This past month in Norway, where there is no fortification of flour with folic acid, researchers conducting a six-year study on the homocysteine-lowering effects of B vitamins in patients with heart disease made an unexpected finding: the patients whose supplement included folic acid had a greater risk of cancer incidence and cancer mortality.7 These patients were 43% more likely to die from cancer.
Most alarming was another study that compared women who took folic acid during their pregnancy to those that did not. Thirty years later those women who were given a hefty dose of folic acid during pregnancy were twice as likely to die from breast cancer.8 Shocking info huh!
If folic acid can have these dangerous effects, why is it included in most multivitamins, prenatal vitamins and fortified grain products?
Folic acid is the synthetic form of folate, a member of the family of B vitamins that is involved with DNA synthesis and DNA methylation, which essentially turns genes on and off. Because of these crucial functions, folate plays important roles in fetal development and nerve tissue health as well as cancer initiation and progression.
The protective effects of folate against neural tube defects (NTDs) have received much attention in the past. Unfortunately, this knowledge and public attention did not result in a campaign by the U.S. government encouraging women to get plenty of natural dietary folate from vegetables – instead, pregnant women are pushed to take folic acid supplements.
Folic acid is chemically different from dietary folate, which results in differences in uptake and processing of these two substances by the cells in the intestinal wall. Some folic acid is chemically modified to be more similar to natural folate, but the intestinal cells are limited in how much folic acid they can modify – excess folic acid often enters the circulation unmodified. Scientists do not yet know the implications of circulating synthetic folic acid. Many Americans, through multivitamin use and consumption of fortified foods, are taking in excessive amounts of folic acid, and thus may have unmodified folic acid circulating in their blood – this could contribute to the cancer-promoting effects.9,10-11
The recommendation that pregnant women take folic acid supplements is especially troubling – these women could safely increase their folate status and prevent neural tube defects (NTDs) by eating green vegetables, but instead they are instructed to take folic acid supplements, which put them at risk for breast cancer later in life. The children are also put at risk –women who take folic acid supplements as a substitute for good nutrition fail to provide their unborn children with the additional nutrients in folate-containing foods. Maternal nutrition is a critical determinant of childhood health – there are inverse associations between maternal vegetable intake and childhood cancers.12-13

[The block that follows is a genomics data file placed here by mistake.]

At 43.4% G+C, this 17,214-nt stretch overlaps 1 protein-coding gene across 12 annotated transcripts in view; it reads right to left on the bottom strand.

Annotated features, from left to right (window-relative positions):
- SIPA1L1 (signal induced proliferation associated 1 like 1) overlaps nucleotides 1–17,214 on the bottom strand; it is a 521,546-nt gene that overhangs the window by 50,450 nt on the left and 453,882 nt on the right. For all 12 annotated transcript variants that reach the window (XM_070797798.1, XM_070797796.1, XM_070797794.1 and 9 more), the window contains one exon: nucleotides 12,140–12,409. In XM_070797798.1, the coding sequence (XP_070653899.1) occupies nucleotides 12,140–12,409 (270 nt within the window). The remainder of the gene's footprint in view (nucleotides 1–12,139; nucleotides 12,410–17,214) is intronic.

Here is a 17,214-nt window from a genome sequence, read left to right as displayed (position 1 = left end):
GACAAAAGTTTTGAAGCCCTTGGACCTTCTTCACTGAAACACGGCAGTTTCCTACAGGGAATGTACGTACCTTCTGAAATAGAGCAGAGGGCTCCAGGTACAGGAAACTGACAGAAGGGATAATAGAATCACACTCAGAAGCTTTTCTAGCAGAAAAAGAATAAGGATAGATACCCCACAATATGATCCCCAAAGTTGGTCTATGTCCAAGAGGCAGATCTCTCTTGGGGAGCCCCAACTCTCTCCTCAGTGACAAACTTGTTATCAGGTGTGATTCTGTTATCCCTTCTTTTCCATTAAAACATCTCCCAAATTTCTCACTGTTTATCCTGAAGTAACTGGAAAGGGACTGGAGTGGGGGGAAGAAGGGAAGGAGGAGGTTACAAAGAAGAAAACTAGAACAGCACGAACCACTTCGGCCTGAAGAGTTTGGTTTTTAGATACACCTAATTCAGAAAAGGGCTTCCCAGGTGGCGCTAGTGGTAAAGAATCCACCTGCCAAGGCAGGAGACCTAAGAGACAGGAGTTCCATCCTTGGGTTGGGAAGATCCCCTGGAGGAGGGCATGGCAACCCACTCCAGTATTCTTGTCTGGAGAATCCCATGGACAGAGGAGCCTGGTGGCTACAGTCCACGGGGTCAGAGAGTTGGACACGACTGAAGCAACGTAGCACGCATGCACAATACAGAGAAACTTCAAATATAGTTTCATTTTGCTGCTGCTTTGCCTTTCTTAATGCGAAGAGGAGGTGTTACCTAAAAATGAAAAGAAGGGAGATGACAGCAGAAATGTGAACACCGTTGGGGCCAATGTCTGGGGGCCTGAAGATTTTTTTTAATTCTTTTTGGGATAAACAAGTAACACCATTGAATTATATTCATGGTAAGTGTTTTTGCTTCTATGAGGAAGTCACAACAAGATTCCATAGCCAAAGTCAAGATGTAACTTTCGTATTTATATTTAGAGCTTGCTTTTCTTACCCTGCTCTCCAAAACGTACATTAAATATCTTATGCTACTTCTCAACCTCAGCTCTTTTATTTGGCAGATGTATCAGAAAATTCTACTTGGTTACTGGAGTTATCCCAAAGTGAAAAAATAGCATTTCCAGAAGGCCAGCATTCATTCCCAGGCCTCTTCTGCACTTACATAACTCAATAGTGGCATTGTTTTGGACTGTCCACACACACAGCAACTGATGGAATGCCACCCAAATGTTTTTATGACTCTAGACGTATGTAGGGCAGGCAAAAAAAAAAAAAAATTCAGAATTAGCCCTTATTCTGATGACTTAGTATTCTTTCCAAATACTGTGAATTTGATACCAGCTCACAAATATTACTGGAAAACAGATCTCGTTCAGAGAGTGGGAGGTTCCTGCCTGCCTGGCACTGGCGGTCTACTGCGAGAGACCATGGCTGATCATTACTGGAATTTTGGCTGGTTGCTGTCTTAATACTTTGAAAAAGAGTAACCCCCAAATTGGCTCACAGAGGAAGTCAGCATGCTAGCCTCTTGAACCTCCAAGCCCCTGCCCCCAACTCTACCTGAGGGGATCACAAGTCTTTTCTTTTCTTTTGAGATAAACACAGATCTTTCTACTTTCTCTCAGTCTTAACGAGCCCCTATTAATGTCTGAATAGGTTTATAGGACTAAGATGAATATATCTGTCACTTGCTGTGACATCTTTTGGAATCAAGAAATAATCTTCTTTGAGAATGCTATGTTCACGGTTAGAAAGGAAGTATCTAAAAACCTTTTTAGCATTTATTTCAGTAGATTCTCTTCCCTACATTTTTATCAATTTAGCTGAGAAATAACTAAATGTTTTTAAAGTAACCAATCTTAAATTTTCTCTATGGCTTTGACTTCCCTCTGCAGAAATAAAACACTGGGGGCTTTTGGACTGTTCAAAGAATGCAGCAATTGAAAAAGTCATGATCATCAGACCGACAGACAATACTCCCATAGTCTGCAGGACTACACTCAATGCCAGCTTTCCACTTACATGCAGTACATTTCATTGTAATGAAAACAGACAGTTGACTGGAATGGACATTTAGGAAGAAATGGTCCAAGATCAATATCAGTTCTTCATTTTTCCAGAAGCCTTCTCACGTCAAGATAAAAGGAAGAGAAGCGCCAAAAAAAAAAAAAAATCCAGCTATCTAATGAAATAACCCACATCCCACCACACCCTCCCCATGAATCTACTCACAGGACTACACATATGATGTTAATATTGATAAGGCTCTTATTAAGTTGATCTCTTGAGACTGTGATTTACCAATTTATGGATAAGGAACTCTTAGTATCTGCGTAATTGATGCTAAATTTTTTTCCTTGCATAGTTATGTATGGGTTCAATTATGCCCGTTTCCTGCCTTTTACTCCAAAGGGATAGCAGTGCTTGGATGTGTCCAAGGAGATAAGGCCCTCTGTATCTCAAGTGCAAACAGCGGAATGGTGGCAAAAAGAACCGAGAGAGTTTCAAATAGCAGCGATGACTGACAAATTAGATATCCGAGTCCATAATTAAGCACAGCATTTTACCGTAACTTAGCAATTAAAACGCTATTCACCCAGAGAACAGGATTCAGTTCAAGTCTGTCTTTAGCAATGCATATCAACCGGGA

Unlike synthetic folic acid, folate obtained from food sources – especially green vegetables – protects against breast and prostate cancer.
Paradoxically, in people who do not take folic acid supplements there is inverse relationship between dietary folate intake and breast and prostate cancer.14,3 Folate is an essential nutrient with vital functions. It is probable that folate levels need to be tightly regulated by the body – that the timing and dose of folate is an important determinant of whether folate has positive or negative effects. Folate’s actions on DNA may prevent cancer from initiating, but may also promote the proliferation of tumor cells that may already present.15 Luckily, getting our folate exclusively from food ensures that we do not get too much. It comes naturally packaged in balance with other micronutrients and the body regulates its absorption.9
Rich sources of food folate
As a reference point, the U.S. RDA for folate is 400μg. Below is the approximate folate content for a 100-calorie serving.16
Clearly, we do not need synthetic folic acid supplements to meet our daily folate requirements.
It is not recommend to take prenatal vitamins generally available on the market because of the potentially harmful ingredients that they contain, such as folic acid. Sensitive to the needs of women who are pregnant or of childbearing age, Dr. Fuhrman designed his own prenatal vitamin called Gentle Prenatal, Gentle Care Formula, which is recommended.
Special recommendations for pregnant women: